Making Your Own Interior Panels


 TR6 Home

Custom Panels

Crazy Idea


Panel Sewing

Door Pocket

Kidney Pads

Installation Tips & Techniques Below

Wheel & B Pillar

Door Caps

TR4 Door Pulls

Darn Handles

Window Seals


Top Bracket

And In Conclusion









Time to Sew Some Leather

I bought two hides from and needed about 1-1/4 hides to do a complete interior panel set including kidney pads. They get their hides from Eagle Ottawa which is one of the largest suppliers of leather to the automotive industry. There's a lot of waste with hides as they're shaped like a cow with no body attached! Four little skinny hide legs and even a neck freaked my wife out. For some reason Eagle Ottawa dies the suede side of their hides a rich red color which looks nice except it amplifies any mistakes by showing through the leather.

I actually have two sets of hard board templates: One set is for cutting the panels that will be used for the back boards and the foam and another set that's about 3" larger that is used for cutting the vinyl/leather. There's a couple of "tools" that made the cutting work much easier: a self healing cutting mat and a rotary cutter.

This is a 2x3 foot self healing cutting mat that won't damage the cutting blade

The mat has all kinds of measurement markings that my wife uses for her sewing.

This 60mm rotary cutter makes it very easy to cut vinyl, leather and foam.

One of my pet peeves with the stock interior panels was that the foam behind the vinyl was barely 1/64" thick and, as a result, the panels had very little depth or definition. I also didn't like the fact that all of the seams were heat sealed or.......... melted vinyl. I decided to use 1/4" pleating foam on all of my panels to give them the look that I wanted. This was both a good thing and a bad thing! More on the bad thing later.

The pleating foam has foam (red arrow) on one side and is bonded to a material (blue arrow) on the other side. The foam side gets glued to your material so that when you sew the material side takes the stitch. The black arrow shows the 1/4" thickness.

Here's the door panel on the foam which is on the cutting mat.

The inner markings are from the panel template while the leather itself was cut using the material template. As you can see I have about a 1-1/2"border. I use the inner marking as the guide for where I need to spray glue. I also mark all the pieces with the panel name and whether it gets glued to the material or the panel. When you're working with left & right hand or mirror panels it's easy to mess up the cuts and the gluing process.

My plan was to follow the making of one door panel from start to finish but I forgot to take some of the pictures showing the process so......

We'll use the wheel arch to show more of the process.....I want to keep the glue inside the lines

Making sure I spray the glue on the right sides
I used a siphon gun to spray Weldwood HHR Contact Cement
The foam glued to the leather

Time to jump back to the door panel which now has the pleating foam glued to the back.

I temporarily clip the leather to the back board with these spring paper clips. Then I draw my sewing lines on the leather using a roller chalk marker. I wanted an earlier TR6 door look so I went with these three pleats. For later doors I do the design that's on them.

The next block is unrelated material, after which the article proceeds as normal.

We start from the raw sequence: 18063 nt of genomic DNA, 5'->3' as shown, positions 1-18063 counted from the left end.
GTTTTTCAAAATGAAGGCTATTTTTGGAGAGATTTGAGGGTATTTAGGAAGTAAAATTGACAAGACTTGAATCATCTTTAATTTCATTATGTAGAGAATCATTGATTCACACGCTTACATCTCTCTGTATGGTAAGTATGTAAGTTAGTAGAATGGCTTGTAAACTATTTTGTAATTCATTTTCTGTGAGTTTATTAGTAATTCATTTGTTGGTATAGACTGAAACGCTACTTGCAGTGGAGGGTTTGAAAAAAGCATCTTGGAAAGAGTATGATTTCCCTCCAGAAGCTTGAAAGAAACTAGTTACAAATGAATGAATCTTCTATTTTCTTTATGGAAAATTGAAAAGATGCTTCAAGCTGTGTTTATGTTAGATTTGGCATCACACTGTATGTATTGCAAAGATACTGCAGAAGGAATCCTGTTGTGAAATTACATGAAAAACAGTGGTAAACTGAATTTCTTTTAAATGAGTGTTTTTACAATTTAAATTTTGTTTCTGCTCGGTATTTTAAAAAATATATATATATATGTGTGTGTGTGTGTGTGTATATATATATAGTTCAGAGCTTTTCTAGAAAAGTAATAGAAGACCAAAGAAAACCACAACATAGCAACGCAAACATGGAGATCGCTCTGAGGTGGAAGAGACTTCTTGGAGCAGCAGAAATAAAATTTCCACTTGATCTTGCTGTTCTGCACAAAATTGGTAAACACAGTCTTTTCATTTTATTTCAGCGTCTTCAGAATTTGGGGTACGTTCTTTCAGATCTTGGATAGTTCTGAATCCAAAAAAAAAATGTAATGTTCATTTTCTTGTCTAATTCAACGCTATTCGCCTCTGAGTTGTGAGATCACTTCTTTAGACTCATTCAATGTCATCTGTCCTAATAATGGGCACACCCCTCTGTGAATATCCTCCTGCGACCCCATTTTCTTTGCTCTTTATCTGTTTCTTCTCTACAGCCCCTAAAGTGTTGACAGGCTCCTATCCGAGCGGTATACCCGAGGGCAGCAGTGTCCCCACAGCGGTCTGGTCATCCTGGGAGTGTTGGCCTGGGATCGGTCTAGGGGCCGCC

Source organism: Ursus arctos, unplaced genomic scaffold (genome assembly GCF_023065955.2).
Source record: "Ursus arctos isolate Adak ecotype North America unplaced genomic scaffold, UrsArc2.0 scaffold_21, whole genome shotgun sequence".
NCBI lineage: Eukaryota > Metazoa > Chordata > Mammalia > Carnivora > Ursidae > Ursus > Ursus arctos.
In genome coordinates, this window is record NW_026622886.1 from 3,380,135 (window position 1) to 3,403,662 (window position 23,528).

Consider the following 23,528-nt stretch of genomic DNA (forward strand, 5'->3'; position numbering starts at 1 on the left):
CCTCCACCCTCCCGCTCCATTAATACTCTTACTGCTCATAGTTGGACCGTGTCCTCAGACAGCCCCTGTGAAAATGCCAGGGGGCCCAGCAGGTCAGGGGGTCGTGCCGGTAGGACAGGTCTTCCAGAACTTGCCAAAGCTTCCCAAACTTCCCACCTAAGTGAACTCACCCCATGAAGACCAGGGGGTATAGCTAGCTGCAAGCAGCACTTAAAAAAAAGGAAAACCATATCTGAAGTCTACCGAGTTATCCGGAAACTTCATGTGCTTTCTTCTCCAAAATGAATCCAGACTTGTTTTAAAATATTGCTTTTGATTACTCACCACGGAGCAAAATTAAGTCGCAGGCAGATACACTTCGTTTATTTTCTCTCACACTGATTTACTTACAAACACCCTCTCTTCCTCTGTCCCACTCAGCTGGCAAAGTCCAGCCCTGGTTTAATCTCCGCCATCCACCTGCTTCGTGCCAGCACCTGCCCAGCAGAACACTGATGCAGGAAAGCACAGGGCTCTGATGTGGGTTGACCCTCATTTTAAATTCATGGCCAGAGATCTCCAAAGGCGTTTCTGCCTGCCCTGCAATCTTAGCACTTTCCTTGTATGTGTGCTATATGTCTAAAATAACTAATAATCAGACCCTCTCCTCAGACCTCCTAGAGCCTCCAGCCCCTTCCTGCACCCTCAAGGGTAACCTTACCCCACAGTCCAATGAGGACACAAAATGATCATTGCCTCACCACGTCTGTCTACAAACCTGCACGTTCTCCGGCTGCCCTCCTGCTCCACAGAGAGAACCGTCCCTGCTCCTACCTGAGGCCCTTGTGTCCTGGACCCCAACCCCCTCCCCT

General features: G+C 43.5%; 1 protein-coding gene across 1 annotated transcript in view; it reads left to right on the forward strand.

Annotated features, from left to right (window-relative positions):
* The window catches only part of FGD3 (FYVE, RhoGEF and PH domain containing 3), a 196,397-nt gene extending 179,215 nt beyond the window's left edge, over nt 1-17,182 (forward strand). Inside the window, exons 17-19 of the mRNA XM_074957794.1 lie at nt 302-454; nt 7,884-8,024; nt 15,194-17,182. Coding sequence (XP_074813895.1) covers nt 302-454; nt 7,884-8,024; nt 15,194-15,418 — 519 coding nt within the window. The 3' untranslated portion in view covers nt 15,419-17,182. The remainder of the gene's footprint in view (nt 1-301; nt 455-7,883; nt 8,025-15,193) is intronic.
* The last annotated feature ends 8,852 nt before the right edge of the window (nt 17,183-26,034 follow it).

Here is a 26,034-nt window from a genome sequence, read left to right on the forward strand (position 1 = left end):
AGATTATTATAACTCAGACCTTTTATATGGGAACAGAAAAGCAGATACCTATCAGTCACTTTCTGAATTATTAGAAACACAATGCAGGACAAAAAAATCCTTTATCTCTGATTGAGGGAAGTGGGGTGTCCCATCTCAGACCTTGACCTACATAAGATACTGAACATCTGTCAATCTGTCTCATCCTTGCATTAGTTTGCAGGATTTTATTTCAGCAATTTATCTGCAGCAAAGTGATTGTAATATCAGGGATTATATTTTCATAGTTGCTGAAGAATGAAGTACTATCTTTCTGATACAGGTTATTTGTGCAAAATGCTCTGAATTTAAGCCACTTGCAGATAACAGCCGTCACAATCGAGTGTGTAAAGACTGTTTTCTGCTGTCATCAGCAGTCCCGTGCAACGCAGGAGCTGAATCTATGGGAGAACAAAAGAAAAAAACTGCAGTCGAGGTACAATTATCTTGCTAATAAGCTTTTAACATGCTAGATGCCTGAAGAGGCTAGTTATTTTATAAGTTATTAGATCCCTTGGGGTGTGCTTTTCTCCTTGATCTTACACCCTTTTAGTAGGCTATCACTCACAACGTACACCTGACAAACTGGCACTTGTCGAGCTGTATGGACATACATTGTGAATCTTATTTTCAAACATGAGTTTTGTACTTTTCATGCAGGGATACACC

Now it's just a matter of slowly sewing straight down the line.

This is the walking foot attachment that's an absolute necessity for sewing heavy thick material.

And the sewing is done.... next up is installing the pesky pocket.

I have another section that shows more detail on the pocket but it basically requires a slit be cut in the door fabric (red arrows) for the pocket front (green arrow) to get tucked into.

Here's the flap cut and ready to get stuffed in to slot in the back board.

The pocket is set loosely in place..... you can still see some of my chalk marking for sewing the pocket to the door panel.

The green arrow points to the flap and the other to the pocket

Here's the flap stapled in place and the pocket will get stretched and stapled over it.

This is the back of one of the vinyl panels all stapled up.

Here's what I picked up on eBay for $35. It's a Duo-Fast air stapler that shoots 1/4" staples and sold new for over $200. The only downside to this gun is that there is no safety interlock like air guns are required to have. This may pre-date that law so you can just aim this gun at someone or something and fire. No need to have it pressed down.

Here's a few pictures of how I sewed my wheel arch covers which were the most difficult pieces to sew.

This is actually my second attempt at sewing this cover. I didn't like how it came out so I ripped it apart and started over. The material is sewn face to face and you can see the line that I want to follow. The clips help to hold it together at the start of sewing.
The long piece goes on top of the wheel arch and the red piece goes down the side.
This required sewing very slowly with lots of stops and starts to get the material positioned correctly as I'm actually sewing a straight piece to a curved piece.

All sewn together......... now for the fancy stuff.

I need to fold these two flaps to each side.

Then I positioned the presser foot on the seam and sewed the first stitch about 1/4" right of the seam. When that was done I reversed the material and sewed another stitch on the left of the seam.
This is want to the bottom side looks like and...........
This is my nicely detailed top stitch. Basically these covers get sewn three times. The stock TR6 cover has a piece of piping sewn in there but I like this look better.
And the finished product which is made quite oversized so that it can be cut to fit the wheel arch nice and tight.

Here's some detail on how to get the door pocket to fit.......